The Gift of… Pie

Before I quit drinking, I never – and I mean NEVER – ate desserts. Cookie? No thanks, I’m good. Cake? Looks great, but I’m full. Brownie? Naw. Just doesn’t appeal.

Because sweets don’t really complement martinis. And I needed to save my calories for drinks, people!

But in the past eight months, I’ve indulged in so many home made treats: like chocolate chip cookies made with 4 big handfuls of corn flakes thrown in. You should try this – they’re incredible. And use butter! Not margarine – I hate that shit. Oh, and macaroons – topped with dark chocolate and covered with buttered, salted, toasted almonds. And peanut butter pie. And my new old favorite, my mother’s apple pie. I’ve eaten more pie in the last eight months than I’ve probably eaten in the past fifteen years.  There’s really nothing that I deny myself any more.

And I’m down almost ten pounds.  Without trying.  How awesome is that??!

Here’s the apple pie recipe.  If you try it, please let me know what you think!

Jane’s Apple Pie

3 Golden Delicious Apples, peeled, halved, and cored

1 Ready to bake pie crust, arranged in pie plate (I buy the ones you unroll and shape yourself)

Topping:

1 stick butter, softened

1 cup sugar

1 egg

1/3 cup flour, rounded

1 tsp. vanilla

Preheat oven to 350.  Place pie crust (in pie plate) on cookie sheet.  Arrange apple halves in crust.  Cream butter and sugar.  Add egg and vanilla and mix well.  Add flour and stir to combine. Mound topping in center of pie.  Bake for 1/2 hour.  Remove from oven and shield crust with foil.  Bake for another hour, or until topping is nicely browned. Serve cold or at room temperature.

I slice it while it’s still warm but like to serve it cold.  The topping forms something like a cross between a chewy cookie and caramel.  It’s so good!

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The Clarity of Hindsight

The other night I went out to dinner with some family members I haven’t seen since before I quit drinking.  One is a sister who has struggled mightily with alcohol for several years.  The booze is winning, I’m afraid.  She isolates and lives a pretty sad life. I kind of doubt she’ll ever stop.  The other is an aunt, who got to the restaurant a little early, as I did.  She invited me to join her in a glass of wine.  I said, “Actually – I quit drinking.”  She was pretty surprised and responded, “That’s great!  I’m not going to ask why, but – good for you!”  I realized later that when people make a point of saying they’re NOT going to ask why, they’re REALLY asking why.  Without skipping a beat, I told her, “I’ll tell you why. I didn’t like where it was going.  If booze is an elevator, for me it was only going down.  I think I was heading for real trouble.  It didn’t add anything positive to my life so I got rid of it.”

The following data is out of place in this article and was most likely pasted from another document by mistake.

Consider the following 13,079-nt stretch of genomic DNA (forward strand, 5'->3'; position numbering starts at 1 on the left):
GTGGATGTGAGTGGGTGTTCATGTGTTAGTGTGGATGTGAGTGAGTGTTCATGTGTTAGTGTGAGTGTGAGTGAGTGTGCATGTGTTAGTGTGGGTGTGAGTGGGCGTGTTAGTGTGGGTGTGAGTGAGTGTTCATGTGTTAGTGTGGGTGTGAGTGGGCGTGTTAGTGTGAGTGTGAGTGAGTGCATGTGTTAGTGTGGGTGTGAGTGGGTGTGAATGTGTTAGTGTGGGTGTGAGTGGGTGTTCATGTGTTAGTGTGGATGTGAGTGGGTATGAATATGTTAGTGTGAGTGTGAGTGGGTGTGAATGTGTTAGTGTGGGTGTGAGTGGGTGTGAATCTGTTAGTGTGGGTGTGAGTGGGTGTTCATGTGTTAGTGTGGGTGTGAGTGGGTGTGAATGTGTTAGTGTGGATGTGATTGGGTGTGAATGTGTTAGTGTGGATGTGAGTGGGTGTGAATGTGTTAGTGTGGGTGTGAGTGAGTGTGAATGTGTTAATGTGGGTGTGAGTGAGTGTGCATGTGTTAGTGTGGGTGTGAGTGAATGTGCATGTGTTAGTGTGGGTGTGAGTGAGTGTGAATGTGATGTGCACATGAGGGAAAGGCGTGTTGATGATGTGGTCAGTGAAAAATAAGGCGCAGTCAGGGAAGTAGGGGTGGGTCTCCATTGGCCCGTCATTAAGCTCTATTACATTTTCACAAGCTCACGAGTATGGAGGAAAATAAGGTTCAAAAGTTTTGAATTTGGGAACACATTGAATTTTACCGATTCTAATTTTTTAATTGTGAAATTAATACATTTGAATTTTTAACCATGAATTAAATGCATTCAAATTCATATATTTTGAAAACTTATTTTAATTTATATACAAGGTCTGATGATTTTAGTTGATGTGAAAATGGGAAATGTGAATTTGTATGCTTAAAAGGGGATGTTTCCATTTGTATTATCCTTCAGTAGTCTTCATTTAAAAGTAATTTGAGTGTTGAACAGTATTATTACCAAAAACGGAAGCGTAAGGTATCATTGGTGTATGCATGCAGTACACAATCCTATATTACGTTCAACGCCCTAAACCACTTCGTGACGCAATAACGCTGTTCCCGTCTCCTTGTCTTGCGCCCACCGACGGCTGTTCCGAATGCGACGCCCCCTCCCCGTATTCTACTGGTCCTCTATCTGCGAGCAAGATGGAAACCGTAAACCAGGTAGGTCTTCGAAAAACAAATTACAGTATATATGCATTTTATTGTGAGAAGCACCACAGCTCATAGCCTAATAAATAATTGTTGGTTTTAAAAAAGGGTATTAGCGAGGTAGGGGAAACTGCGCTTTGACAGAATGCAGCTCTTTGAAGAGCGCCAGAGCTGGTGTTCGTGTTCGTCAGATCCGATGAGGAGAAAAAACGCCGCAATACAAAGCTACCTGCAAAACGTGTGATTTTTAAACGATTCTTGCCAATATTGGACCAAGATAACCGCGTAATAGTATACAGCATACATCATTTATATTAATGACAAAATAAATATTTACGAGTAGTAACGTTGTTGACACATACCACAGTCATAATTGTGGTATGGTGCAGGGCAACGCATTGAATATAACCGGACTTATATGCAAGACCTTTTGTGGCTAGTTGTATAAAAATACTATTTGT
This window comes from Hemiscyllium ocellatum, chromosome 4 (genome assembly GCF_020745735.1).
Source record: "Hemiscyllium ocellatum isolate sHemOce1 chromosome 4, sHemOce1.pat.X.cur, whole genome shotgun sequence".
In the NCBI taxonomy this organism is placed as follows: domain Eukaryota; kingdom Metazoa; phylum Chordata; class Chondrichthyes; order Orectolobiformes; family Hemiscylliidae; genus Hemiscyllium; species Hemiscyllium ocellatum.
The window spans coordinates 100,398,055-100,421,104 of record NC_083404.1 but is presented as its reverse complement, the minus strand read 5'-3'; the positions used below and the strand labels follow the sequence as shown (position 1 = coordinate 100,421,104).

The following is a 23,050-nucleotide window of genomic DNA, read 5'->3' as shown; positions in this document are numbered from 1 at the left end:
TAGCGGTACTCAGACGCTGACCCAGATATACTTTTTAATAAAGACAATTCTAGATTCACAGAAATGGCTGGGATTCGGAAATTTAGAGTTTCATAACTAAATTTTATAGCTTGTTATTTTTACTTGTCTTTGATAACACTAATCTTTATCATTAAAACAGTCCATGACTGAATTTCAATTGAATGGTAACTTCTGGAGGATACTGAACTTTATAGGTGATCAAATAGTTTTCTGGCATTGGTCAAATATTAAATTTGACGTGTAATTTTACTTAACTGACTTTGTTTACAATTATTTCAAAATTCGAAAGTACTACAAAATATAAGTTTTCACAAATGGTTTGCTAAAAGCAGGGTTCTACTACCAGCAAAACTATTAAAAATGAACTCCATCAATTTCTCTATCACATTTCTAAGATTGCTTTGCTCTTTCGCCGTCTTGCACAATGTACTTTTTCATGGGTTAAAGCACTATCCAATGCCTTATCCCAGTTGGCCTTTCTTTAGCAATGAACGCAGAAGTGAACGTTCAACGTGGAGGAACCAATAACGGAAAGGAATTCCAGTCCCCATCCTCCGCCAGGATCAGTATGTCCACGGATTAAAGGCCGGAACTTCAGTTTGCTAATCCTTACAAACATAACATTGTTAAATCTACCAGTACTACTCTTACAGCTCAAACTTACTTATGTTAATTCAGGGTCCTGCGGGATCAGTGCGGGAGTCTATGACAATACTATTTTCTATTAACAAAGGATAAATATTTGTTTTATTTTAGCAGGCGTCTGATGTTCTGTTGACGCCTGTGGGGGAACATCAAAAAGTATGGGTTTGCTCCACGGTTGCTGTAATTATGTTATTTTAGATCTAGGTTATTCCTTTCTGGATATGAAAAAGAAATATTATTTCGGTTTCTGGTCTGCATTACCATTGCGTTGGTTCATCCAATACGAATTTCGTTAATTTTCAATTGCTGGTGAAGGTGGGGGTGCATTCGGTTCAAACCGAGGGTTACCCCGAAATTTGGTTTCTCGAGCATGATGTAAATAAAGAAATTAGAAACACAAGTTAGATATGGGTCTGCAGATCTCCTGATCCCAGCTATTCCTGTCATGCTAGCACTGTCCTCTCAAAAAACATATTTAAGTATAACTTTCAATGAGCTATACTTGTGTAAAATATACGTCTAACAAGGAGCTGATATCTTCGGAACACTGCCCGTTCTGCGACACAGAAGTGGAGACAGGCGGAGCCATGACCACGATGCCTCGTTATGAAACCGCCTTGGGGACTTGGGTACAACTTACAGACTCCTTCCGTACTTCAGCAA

I don’t know if she expected that level of honesty from me but she seemed really impressed.  Her only brother (my dad) was hospitalized for depression and alcohol abuse when I was a kid. My mother’s father was an alcoholic, as was at least one of her sisters.  Besides the sister I mentioned, I have two other siblings I suspect might have a problem with alcohol. Alcohol abuse most definitely runs in my family.

I think the bravest, strongest thing I ever did was to seize on that one moment of desperation and utter despair of the morning of August 18th last summer.  That one moment in time when I flashed both back and forward, seeing where I started with a couple of beers on the weekend when I was in my 20’s, to constant obsessive thoughts about drinking.  Then looking ahead to a future full of more blackouts, hangovers, shame, and what I believed to be the probability of an early, unpleasant death.

That absolutely scared the shit out of me.

And then telling my husband before I could talk myself out of it, like I’d done a million times before.  You probably know what I mean – all the times you make more rules about and around your drinking, only to break them almost immediately.

Anyway.  The point of all this is that, after a little more than 8 months of sobriety, I’m getting more honest – with myself and others – about what was really going on in my mind when I decided to quit the demon rum.  And I’m coming to the conclusion that, if there’s a continuum of alcoholism – a progression of sorts – I was well on my way.

And unlike what you might see in the rear view mirror, as I look back I see things more sharply and clearly than ever.

Quitting drinking is the best, most important thing I’ve ever done.